10 Confronting Child Sexual Abuse Statistics

The sources for the following statistics are available below.

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1. 1 in 3 girls and 1 in 6 boys will be sexually abused before their 18th birthday. (Aust. Institute of Criminology, 1993)

2. In 95% of cases, the sexual offender is known to the child, that is, they are a relative or trusted friend. Only 5% of child sexual assault cases are ‘stranger danger’. (Child protection Council, 1993)

3. 84% of sexual victimization of children under 12 occurs in a residence. (Snyder, 2000)

4. 453 pedophiles revealed they were collectively responsible for the molestation of over 67,000 children; that averages 148 children per individual. (Abel, 1994)

5. The most vulnerable age for children to be exposed to sexual assault is between 3 and 8 years with the majority of onset happening between these ages. (Browne & Lynch, 1994)

6. 20% of women had experience childhood sexual abuse, with the age of abuse being under the age of 12 years for 71% of these women (Fleming, 1997)

7. In 98% of child abuse cases reported to officials, children’s statements were found to be true. (NSW Child Protection Council, cited in Dympna House 1998)

8. 1 in 3 Australians would not believe a child if they disclosed sexual abuse. (Australian Childhood Foundation, 2010)

9. 73% of child victims do not tell anyone about the abuse for at least 1 year. 45% do not tell anyone for 5 years. Some never disclose (Broman-Fulks et al, 2007)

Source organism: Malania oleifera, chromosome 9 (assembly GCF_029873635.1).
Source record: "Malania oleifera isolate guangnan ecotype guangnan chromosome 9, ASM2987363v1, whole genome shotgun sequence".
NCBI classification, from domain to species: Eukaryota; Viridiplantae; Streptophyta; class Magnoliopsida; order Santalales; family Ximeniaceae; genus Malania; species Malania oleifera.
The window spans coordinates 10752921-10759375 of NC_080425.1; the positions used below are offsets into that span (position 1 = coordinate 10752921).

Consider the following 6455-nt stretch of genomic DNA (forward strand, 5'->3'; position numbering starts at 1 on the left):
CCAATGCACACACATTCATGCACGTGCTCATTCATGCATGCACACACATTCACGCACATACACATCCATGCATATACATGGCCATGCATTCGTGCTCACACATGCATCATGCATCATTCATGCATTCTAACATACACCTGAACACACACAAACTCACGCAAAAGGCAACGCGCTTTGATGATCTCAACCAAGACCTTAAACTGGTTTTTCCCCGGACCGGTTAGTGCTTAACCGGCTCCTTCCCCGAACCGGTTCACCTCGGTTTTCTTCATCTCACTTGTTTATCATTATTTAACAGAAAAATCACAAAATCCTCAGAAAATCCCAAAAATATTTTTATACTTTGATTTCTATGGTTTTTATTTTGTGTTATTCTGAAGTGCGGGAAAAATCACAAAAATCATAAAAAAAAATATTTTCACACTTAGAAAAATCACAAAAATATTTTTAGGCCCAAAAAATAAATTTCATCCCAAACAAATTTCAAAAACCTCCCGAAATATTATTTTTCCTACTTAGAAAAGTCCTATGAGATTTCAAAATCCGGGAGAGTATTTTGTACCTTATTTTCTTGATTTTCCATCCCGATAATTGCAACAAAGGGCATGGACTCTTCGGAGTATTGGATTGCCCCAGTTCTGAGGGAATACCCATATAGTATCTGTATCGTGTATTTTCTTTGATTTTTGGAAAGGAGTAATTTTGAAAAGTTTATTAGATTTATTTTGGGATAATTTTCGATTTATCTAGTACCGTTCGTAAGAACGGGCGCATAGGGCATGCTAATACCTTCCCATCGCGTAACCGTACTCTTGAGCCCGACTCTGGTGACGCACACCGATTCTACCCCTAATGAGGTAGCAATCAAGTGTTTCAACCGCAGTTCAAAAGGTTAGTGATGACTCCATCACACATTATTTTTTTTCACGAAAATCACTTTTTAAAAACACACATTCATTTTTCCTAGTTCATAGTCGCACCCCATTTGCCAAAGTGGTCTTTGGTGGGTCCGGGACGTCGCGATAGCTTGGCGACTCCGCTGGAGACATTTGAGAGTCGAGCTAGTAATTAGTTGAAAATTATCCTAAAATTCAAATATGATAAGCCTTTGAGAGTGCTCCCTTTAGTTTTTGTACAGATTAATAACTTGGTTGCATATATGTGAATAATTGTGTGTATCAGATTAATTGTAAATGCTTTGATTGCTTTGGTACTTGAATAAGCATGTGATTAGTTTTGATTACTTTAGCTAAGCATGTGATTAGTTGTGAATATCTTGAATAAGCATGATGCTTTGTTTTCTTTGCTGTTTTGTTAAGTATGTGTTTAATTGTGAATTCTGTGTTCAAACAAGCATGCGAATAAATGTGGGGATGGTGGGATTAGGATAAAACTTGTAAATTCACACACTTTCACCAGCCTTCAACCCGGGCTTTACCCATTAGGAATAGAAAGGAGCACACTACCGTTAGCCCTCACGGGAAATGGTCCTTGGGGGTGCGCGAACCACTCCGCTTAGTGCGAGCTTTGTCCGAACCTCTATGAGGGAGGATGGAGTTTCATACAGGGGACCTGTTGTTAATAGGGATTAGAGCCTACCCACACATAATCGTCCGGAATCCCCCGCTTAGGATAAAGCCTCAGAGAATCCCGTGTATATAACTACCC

10 As high as 81% of men and women in psychiatric hospitals with a variety of mental illness diagnoses, have experienced physical and/or sexual abuse. 67% of these men and women were abused as children (Jacobson & Richardson, 1987)

For more child sexual abuse statistics see Child Sexual Assault: Facts and Statistics http://www.bravehearts.org.au/files/Facts%20and%20Stats_updated141212.pdf

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Jay Sanders

Jayneen (Jay) Sanders is an experienced primary school teacher and a successful children's book author. She is also the mother of three teenage girls and has been a primary school councillor for over seven years. Her time spent in primary schools inspired her to ask: ‘What are we doing in schools to protect our children from sexual interference?’ When she realised very little was actually being done, she decided to write a book to help parents, carers and teachers to broach the subject of self-protection and to encourage children to speak up.